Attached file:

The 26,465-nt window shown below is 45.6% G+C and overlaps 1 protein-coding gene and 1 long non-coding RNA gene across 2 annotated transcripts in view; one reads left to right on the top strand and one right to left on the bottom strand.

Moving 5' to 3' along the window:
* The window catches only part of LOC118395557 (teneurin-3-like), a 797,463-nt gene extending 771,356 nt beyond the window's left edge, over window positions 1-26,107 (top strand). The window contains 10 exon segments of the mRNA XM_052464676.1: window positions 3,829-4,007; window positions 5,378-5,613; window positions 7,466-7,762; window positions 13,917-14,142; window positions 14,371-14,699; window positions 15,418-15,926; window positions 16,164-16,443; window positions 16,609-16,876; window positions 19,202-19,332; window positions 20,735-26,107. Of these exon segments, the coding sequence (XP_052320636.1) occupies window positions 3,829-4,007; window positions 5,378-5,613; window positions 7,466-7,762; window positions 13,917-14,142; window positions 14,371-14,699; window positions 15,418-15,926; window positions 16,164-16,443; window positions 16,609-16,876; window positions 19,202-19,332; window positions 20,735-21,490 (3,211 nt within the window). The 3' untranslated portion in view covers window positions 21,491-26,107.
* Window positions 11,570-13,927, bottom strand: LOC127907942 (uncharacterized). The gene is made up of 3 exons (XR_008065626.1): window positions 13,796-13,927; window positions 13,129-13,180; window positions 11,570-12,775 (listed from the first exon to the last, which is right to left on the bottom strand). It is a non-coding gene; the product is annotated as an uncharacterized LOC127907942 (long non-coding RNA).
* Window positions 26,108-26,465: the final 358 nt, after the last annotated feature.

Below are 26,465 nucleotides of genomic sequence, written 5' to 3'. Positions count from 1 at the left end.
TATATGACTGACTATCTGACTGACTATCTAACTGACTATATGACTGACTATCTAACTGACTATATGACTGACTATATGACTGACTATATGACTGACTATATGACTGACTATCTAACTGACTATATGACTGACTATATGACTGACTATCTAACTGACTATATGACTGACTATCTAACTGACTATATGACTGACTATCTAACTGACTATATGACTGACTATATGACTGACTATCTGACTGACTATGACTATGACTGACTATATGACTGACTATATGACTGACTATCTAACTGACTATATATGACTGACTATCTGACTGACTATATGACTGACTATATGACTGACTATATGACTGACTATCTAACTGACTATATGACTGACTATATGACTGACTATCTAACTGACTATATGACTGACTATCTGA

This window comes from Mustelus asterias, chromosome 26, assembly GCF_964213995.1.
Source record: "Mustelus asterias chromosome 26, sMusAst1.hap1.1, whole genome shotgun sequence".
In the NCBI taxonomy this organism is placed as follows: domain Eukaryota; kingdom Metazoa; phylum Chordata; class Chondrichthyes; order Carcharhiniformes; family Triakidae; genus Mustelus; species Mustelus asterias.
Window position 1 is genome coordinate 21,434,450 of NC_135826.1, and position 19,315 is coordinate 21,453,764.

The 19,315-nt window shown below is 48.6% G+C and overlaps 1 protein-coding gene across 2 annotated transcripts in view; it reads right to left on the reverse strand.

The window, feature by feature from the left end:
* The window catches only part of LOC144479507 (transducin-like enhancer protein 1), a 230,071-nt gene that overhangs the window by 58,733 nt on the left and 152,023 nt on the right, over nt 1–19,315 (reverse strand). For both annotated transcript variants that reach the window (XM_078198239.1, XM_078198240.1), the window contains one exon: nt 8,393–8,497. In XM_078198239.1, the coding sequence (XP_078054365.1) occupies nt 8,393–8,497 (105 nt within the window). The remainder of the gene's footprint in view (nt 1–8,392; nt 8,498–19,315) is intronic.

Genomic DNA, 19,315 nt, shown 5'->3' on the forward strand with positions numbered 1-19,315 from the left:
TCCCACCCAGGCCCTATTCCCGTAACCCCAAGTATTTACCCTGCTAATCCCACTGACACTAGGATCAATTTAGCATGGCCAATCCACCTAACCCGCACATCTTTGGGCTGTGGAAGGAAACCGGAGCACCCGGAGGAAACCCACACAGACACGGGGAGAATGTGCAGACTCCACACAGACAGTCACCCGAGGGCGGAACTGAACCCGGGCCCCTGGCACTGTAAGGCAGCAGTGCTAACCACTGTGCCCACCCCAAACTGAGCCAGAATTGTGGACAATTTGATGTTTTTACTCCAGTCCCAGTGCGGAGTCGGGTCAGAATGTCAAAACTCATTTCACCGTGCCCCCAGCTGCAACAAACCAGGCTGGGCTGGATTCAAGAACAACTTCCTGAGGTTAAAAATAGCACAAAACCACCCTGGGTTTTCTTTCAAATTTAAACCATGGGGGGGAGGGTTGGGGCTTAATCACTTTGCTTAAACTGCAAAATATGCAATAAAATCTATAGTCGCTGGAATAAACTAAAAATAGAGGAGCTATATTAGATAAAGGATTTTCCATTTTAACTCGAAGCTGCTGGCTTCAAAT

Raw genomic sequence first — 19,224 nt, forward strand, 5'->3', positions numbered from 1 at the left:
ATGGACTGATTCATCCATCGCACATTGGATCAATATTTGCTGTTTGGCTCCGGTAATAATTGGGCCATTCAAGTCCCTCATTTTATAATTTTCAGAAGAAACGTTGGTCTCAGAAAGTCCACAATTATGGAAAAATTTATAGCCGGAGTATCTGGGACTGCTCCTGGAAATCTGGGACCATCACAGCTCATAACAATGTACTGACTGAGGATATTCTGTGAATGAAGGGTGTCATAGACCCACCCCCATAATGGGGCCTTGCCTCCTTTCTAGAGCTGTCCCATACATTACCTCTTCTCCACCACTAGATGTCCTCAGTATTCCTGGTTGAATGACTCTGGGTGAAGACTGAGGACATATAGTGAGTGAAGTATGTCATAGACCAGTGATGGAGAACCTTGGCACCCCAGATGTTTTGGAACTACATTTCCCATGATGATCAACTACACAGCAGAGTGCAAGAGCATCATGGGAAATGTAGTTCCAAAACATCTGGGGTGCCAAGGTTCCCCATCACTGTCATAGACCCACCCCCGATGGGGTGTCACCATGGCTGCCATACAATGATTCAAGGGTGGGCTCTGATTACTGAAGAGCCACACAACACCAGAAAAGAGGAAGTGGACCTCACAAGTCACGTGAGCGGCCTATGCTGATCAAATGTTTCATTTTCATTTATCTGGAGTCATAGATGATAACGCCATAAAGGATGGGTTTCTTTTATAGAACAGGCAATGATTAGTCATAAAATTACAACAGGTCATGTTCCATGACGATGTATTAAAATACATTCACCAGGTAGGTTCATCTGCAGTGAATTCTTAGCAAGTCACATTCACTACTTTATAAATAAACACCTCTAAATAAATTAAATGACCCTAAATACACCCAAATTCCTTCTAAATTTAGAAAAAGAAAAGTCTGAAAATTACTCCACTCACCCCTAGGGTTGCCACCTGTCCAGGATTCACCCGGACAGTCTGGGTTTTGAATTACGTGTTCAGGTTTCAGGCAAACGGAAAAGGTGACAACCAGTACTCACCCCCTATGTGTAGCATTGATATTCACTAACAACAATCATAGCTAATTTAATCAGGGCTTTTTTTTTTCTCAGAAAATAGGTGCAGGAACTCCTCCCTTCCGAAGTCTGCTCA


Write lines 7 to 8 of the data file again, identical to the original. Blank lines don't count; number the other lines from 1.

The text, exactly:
TATATGACTGACTATCTGACTGACTATCTAACTGACTATATGACTGACTATCTAACTGACTATATGACTGACTATATGACTGACTATATGACTGACTATATGACTGACTATCTAACTGACTATATGACTGACTATATGACTGACTATCTAACTGACTATATGACTGACTATCTAACTGACTATATGACTGACTATCTAACTGACTATATGACTGACTATATGACTGACTATCTGACTGACTATGACTATGACTGACTATATGACTGACTATATGACTGACTATCTAACTGACTATATATGACTGACTATCTGACTGACTATATGACTGACTATATGACTGACTATATGACTGACTATCTAACTGACTATATGACTGACTATATGACTGACTATCTAACTGACTATATGACTGACTATCTGA

This window comes from Mustelus asterias, chromosome 26, assembly GCF_964213995.1.